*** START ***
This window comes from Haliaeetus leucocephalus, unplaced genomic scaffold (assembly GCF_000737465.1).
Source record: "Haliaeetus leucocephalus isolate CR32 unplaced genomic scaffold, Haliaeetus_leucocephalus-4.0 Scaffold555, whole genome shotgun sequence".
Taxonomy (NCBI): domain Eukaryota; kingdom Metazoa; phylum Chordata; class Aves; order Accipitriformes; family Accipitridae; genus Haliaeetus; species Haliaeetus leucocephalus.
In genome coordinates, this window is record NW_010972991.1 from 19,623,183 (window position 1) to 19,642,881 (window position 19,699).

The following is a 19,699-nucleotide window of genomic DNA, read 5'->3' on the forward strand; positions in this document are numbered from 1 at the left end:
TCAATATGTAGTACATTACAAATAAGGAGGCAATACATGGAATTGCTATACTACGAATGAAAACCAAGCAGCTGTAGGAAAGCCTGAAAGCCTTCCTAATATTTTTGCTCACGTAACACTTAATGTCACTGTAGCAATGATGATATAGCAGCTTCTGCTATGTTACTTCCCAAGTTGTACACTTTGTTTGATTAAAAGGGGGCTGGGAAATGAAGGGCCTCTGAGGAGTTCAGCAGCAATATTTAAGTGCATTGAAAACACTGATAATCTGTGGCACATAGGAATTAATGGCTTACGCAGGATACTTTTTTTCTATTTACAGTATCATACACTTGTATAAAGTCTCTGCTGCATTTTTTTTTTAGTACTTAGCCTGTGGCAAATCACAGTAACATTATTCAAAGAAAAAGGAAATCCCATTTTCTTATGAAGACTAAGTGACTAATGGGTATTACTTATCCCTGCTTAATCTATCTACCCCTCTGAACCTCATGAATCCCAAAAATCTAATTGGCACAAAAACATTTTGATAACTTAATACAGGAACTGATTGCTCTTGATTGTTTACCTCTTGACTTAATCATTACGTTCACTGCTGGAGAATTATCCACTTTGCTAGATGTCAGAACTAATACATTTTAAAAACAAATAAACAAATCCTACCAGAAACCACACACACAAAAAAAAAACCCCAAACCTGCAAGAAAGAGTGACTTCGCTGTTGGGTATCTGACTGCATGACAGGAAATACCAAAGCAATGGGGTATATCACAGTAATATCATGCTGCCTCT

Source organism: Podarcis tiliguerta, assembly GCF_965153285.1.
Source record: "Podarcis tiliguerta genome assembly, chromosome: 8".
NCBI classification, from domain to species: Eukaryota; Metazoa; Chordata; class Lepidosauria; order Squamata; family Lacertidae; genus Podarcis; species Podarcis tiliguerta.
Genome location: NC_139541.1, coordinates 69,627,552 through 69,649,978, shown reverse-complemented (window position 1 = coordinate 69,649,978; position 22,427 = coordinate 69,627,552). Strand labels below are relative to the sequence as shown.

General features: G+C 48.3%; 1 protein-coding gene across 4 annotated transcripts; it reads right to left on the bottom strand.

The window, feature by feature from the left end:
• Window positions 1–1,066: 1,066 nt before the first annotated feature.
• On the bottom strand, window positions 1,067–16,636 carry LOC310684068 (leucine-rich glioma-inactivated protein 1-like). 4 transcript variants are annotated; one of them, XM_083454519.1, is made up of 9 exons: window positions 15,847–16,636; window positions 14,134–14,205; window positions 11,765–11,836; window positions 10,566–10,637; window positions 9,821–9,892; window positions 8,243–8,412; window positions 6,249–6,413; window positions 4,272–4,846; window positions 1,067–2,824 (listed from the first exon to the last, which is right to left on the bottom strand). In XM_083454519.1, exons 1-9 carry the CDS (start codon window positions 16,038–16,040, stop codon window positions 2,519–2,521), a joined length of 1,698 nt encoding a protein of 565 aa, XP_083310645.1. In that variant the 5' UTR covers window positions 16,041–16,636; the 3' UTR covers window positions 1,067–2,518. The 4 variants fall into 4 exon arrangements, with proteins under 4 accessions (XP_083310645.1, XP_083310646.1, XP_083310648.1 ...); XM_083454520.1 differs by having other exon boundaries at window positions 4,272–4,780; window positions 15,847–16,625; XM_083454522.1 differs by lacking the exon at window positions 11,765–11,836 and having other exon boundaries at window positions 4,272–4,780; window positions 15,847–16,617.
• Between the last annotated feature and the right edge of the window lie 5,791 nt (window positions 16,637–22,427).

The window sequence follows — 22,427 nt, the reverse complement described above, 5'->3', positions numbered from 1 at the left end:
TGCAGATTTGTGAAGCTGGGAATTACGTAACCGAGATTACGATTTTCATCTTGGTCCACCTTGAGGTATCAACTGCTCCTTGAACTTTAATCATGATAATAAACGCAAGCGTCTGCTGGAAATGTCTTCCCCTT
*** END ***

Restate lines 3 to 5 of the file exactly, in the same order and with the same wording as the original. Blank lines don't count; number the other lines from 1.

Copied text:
Taxonomy (NCBI): domain Eukaryota; kingdom Metazoa; phylum Chordata; class Aves; order Accipitriformes; family Accipitridae; genus Haliaeetus; species Haliaeetus leucocephalus.
In genome coordinates, this window is record NW_010972991.1 from 19,623,183 (window position 1) to 19,642,881 (window position 19,699).

The following is a 19,699-nucleotide window of genomic DNA, read 5'->3' on the forward strand; positions in this document are numbered from 1 at the left end: